"In my mind, the number one mission that we have is student success. That's why we're here," Tressel told a near capacity crowd inside of UA's Student Union Theatre. "We are all responsible for recruiting -- attracting -- students to come to our campus."
It'd be impossible to know whether the former Ohio State head coach's verbiage was accidental, coincidental or has merely been ingrained in him. But after Tressel's two-year stint as an Executive Vice President at Akron has produced success similar to what he found on the gridiron during his decade-long stint in Columbus, he now finds himself as one of three finalists for the university's position of President.
"We've got to work extremely hard to tell a compelling story of why you wanna be a part of the University of Akron," Tressel continued with his recruiting pitch. "We need to develop relationships. Of course we need to research, we need to discover knowledge, we need to hit the home runs in the laboratory."
Since leaving Ohio State in 2011 amidst NCAA violations committed by both he and former players, Tressel has found a home in the Rubber City where he was hired as the Vice President of Strategic Engagement in 2012. Having since been promoted to Executive Vice President for Student Success, the 10-year Buckeye headman has been responsible for a number of roles on the UA campus, including but not limited to academic advising, the Adult Focus program, the Career Center, the Counseling Center, financial aid, the Military Services Center, the Transfer and Adult Student Enrollment Center, tutoring and workforce development and continuing education.
But while Tressel's resume in academia speaks for itself, he is still best known for his sweater vest-wearing days on the Ohio State sideline. Athletics were unsurprisingly a hot topic of conversation during his 45-minute question and answer student with students, faculty members and alumni, where Tressel admitted that a balance must be struck with academics.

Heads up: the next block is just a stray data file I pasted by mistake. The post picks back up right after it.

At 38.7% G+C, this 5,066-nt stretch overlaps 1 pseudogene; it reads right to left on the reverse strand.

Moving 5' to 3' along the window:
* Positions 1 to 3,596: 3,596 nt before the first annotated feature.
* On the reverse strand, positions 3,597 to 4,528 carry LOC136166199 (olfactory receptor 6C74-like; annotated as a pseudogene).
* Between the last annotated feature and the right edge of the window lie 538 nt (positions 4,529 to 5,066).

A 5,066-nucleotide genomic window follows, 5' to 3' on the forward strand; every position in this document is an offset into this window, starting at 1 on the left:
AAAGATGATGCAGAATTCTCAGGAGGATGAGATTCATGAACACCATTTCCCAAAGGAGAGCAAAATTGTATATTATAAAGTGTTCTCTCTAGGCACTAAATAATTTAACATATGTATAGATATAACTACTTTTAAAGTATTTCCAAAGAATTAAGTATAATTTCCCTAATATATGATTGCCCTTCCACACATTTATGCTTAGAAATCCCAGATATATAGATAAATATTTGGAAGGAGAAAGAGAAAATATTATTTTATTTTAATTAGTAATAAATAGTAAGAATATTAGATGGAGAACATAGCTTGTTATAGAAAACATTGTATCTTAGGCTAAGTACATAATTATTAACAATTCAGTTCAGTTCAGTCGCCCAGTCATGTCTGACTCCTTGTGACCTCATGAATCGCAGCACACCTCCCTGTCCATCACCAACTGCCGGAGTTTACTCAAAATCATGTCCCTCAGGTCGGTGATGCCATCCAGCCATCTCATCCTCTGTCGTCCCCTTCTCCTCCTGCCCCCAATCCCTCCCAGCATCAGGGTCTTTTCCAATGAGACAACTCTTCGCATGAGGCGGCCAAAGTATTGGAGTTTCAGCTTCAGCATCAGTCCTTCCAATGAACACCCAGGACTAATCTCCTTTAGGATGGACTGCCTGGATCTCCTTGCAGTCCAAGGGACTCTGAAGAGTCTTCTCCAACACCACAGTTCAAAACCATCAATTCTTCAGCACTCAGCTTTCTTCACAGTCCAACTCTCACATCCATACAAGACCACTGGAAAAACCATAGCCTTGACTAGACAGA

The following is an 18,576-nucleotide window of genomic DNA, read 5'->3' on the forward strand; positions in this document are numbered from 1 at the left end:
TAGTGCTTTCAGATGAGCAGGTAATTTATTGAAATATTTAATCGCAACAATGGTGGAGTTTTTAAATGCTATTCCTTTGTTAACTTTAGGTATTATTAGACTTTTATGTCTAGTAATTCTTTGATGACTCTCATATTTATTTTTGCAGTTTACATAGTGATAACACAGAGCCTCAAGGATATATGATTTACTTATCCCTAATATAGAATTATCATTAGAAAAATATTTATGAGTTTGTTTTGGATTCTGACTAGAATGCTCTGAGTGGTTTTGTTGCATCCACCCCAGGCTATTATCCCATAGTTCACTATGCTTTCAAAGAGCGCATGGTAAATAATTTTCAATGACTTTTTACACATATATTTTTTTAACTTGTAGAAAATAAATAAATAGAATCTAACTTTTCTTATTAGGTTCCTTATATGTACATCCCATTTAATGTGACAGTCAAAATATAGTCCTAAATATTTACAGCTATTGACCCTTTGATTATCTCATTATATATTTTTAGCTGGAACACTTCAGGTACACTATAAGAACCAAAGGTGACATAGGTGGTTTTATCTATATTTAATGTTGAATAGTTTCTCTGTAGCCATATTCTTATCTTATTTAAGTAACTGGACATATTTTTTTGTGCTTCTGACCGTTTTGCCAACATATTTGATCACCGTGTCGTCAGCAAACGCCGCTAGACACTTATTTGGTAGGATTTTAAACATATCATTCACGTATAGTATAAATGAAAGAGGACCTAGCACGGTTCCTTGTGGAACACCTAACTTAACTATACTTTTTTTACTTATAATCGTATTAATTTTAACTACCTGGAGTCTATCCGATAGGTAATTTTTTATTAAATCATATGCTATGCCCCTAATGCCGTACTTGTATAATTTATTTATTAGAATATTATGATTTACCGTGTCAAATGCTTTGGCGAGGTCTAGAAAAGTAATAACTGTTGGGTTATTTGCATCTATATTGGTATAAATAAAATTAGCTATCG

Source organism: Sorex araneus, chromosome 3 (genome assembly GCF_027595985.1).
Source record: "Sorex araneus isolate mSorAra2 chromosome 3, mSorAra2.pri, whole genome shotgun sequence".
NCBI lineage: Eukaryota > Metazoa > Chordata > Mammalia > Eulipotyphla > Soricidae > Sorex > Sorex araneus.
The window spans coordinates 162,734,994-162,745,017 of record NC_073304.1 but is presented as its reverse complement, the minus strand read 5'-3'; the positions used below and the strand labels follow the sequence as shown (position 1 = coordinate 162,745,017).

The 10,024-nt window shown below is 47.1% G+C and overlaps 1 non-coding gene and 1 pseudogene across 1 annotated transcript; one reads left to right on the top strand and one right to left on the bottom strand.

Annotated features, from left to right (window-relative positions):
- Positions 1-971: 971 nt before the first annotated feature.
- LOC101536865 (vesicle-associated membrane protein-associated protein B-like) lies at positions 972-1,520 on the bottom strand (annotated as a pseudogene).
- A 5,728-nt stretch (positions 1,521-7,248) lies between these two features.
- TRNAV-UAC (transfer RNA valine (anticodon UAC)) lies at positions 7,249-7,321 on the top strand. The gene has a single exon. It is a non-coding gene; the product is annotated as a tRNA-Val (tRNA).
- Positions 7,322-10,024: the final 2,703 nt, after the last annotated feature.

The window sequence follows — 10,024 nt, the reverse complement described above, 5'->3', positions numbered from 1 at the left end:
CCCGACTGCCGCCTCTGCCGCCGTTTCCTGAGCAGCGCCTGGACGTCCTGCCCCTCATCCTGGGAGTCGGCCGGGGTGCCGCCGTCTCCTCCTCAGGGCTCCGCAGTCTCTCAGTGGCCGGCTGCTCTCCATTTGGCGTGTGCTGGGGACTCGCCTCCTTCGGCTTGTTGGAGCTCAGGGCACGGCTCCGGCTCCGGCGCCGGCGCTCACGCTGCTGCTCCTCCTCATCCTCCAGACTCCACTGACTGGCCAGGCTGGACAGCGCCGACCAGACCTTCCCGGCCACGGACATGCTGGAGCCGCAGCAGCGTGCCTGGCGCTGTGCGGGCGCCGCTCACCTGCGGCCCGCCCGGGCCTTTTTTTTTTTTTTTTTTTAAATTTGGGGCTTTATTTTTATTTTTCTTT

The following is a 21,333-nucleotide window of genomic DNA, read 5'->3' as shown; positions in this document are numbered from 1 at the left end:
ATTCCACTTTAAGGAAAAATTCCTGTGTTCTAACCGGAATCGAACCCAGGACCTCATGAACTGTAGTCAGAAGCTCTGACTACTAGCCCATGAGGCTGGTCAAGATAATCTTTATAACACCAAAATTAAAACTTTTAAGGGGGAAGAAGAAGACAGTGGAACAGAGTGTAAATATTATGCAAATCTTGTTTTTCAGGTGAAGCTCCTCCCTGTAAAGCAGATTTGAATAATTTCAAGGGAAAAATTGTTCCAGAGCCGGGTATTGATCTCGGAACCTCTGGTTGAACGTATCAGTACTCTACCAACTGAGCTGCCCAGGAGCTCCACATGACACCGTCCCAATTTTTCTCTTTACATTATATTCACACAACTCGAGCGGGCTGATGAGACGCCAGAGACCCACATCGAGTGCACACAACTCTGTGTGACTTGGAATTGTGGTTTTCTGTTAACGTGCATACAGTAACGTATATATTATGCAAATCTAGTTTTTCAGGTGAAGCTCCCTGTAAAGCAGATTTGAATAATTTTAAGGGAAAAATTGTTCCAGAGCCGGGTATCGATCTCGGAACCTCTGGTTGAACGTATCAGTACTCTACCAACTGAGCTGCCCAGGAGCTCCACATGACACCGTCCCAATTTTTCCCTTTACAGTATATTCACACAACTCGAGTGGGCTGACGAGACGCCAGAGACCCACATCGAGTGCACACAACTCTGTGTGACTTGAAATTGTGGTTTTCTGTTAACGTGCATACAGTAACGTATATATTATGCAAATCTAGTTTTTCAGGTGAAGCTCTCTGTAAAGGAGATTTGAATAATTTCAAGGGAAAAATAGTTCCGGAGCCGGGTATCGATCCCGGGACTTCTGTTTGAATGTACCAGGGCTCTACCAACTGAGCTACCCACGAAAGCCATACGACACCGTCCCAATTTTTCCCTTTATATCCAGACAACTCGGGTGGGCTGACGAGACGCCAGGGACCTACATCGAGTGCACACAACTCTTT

"How much do you invest in the potential impact of an extraordinary athletic department?" Tressel asked rhetorically. "It's going to be an interesting time in our history. I don't know where athletics are going. The NCAA basketball tournament pays for all of the catastrophic insurance at a university. That's huge."
The Mentor, Ohio, native also didn't shy away from any potential awkwardness between he and the athletic department should he be hired as president. Given that he has plenty of experience as not only a football coach, but also as the athletic director at Youngstown State, Tressel admitted that he would have his own thoughts as to how the Zips athletic department should be operated.
"If I was the athletic department, I would not love having the university president being a former athletics guy," he said. "Just being real."
It wasn't just sports that took center stage during Tressel's Q&A session, as he discussed topics ranging from campus diversity to alumni involvement to what he'd look for should he need to hire a provost. One area that the five-time national champion coach did stress in particular was the importance of Akron's retention rate, which the US News reported to be 69.8 percent in 2014.
"We have so many financial discussions that are real," said Tressel. "Retention is the number one financial resource that we have."
A native of Northeast, Ohio, Tressel also spoke to the university's importance beyond campus boarders.
Akron is one of Ohio's most unique cities, where suburbs and ghettos can be separated by less than a mile. There are encouraging areas of the city for certain, but others that appear to be in dire need of economic revival.
Tressel, for his part, believes that UA can assists in providing just that. Having researched cities of similar size across the United States, he doesn't see why a thriving university can't turn into even more.
"In my mind, we can also be here as a real part of making sure that our region flourishes. I think if you study some of the regions of the similar size of Akron, Ohio, they are the ones that have raised their education higher," he said. "The Kansas City's, the Oklahoma City's, the charlottes, the Nashville's -- they've done a great job of closing that gap and it's allowed those cities to flourish."
In addition to Akron, Tressel is a finalist for the President position at another Northeast Ohio school that he's been employed by before in Youngstown State. On May 5, Tressel will be part of a similar open forum at the YSU campus, where he coached from 1986-2000.
Despite being the only finalist at either Akron or Youngstown State to not hold a Ph.D., Tressel remains the frontrunner for both positions due to his visibility and fundraising abilities. Where his future in academia remains to be seen, but wherever it is, his message won't likely vary -- nor will the premium that he places on athletics.
"Concern for man and his fate must form the chief interest of all our technical endeavors," Tressel stated, quoting Albert Einstein. "God bless you all and Go Zips."